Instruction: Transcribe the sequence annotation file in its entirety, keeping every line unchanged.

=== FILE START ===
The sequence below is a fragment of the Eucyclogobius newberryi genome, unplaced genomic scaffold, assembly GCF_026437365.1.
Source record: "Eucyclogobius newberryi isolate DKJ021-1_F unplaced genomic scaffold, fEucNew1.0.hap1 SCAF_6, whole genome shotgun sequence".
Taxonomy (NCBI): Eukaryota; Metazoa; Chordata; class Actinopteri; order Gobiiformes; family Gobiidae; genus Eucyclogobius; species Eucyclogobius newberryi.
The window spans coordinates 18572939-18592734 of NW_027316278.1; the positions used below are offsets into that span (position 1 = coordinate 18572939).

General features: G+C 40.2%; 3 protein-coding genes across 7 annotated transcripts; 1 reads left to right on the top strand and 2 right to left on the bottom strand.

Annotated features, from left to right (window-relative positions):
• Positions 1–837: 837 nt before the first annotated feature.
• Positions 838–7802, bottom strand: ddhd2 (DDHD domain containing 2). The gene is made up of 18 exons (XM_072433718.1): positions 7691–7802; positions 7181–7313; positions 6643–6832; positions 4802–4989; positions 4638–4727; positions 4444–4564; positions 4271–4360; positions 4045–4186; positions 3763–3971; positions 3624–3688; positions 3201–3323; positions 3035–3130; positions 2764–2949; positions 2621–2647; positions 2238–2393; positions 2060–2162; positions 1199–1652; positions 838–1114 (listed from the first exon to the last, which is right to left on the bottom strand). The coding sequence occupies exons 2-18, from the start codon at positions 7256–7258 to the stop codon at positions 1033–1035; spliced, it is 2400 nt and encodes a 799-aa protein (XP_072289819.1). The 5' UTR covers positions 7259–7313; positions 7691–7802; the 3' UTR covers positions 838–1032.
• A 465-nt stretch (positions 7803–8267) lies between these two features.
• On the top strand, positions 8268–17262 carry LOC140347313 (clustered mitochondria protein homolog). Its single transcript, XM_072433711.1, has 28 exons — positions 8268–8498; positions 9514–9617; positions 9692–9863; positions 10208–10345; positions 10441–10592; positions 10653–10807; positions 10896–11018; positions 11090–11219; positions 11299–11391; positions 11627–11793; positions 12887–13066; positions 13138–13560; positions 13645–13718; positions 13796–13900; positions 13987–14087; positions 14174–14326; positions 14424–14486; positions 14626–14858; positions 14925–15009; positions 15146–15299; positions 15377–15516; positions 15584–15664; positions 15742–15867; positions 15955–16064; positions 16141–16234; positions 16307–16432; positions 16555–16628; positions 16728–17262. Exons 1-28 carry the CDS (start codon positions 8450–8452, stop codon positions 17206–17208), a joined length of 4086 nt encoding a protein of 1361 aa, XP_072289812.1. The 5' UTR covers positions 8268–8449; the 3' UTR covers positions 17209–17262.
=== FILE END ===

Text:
The sequence below is a fragment of the Eucyclogobius newberryi genome, unplaced genomic scaffold, assembly GCF_026437365.1.
Source record: "Eucyclogobius newberryi isolate DKJ021-1_F unplaced genomic scaffold, fEucNew1.0.hap1 SCAF_6, whole genome shotgun sequence".
Taxonomy (NCBI): Eukaryota; Metazoa; Chordata; class Actinopteri; order Gobiiformes; family Gobiidae; genus Eucyclogobius; species Eucyclogobius newberryi.
The window spans coordinates 18572939-18592734 of NW_027316278.1; the positions used below are offsets into that span (position 1 = coordinate 18572939).

General features: G+C 40.2%; 3 protein-coding genes across 7 annotated transcripts; 1 reads left to right on the top strand and 2 right to left on the bottom strand.

Annotated features, from left to right (window-relative positions):
• Positions 1–837: 837 nt before the first annotated feature.
• Positions 838–7802, bottom strand: ddhd2 (DDHD domain containing 2). The gene is made up of 18 exons (XM_072433718.1): positions 7691–7802; positions 7181–7313; positions 6643–6832; positions 4802–4989; positions 4638–4727; positions 4444–4564; positions 4271–4360; positions 4045–4186; positions 3763–3971; positions 3624–3688; positions 3201–3323; positions 3035–3130; positions 2764–2949; positions 2621–2647; positions 2238–2393; positions 2060–2162; positions 1199–1652; positions 838–1114 (listed from the first exon to the last, which is right to left on the bottom strand). The coding sequence occupies exons 2-18, from the start codon at positions 7256–7258 to the stop codon at positions 1033–1035; spliced, it is 2400 nt and encodes a 799-aa protein (XP_072289819.1). The 5' UTR covers positions 7259–7313; positions 7691–7802; the 3' UTR covers positions 838–1032.
• A 465-nt stretch (positions 7803–8267) lies between these two features.
• On the top strand, positions 8268–17262 carry LOC140347313 (clustered mitochondria protein homolog). Its single transcript, XM_072433711.1, has 28 exons — positions 8268–8498; positions 9514–9617; positions 9692–9863; positions 10208–10345; positions 10441–10592; positions 10653–10807; positions 10896–11018; positions 11090–11219; positions 11299–11391; positions 11627–11793; positions 12887–13066; positions 13138–13560; positions 13645–13718; positions 13796–13900; positions 13987–14087; positions 14174–14326; positions 14424–14486; positions 14626–14858; positions 14925–15009; positions 15146–15299; positions 15377–15516; positions 15584–15664; positions 15742–15867; positions 15955–16064; positions 16141–16234; positions 16307–16432; positions 16555–16628; positions 16728–17262. Exons 1-28 carry the CDS (start codon positions 8450–8452, stop codon positions 17206–17208), a joined length of 4086 nt encoding a protein of 1361 aa, XP_072289812.1. The 5' UTR covers positions 8268–8449; the 3' UTR covers positions 17209–17262.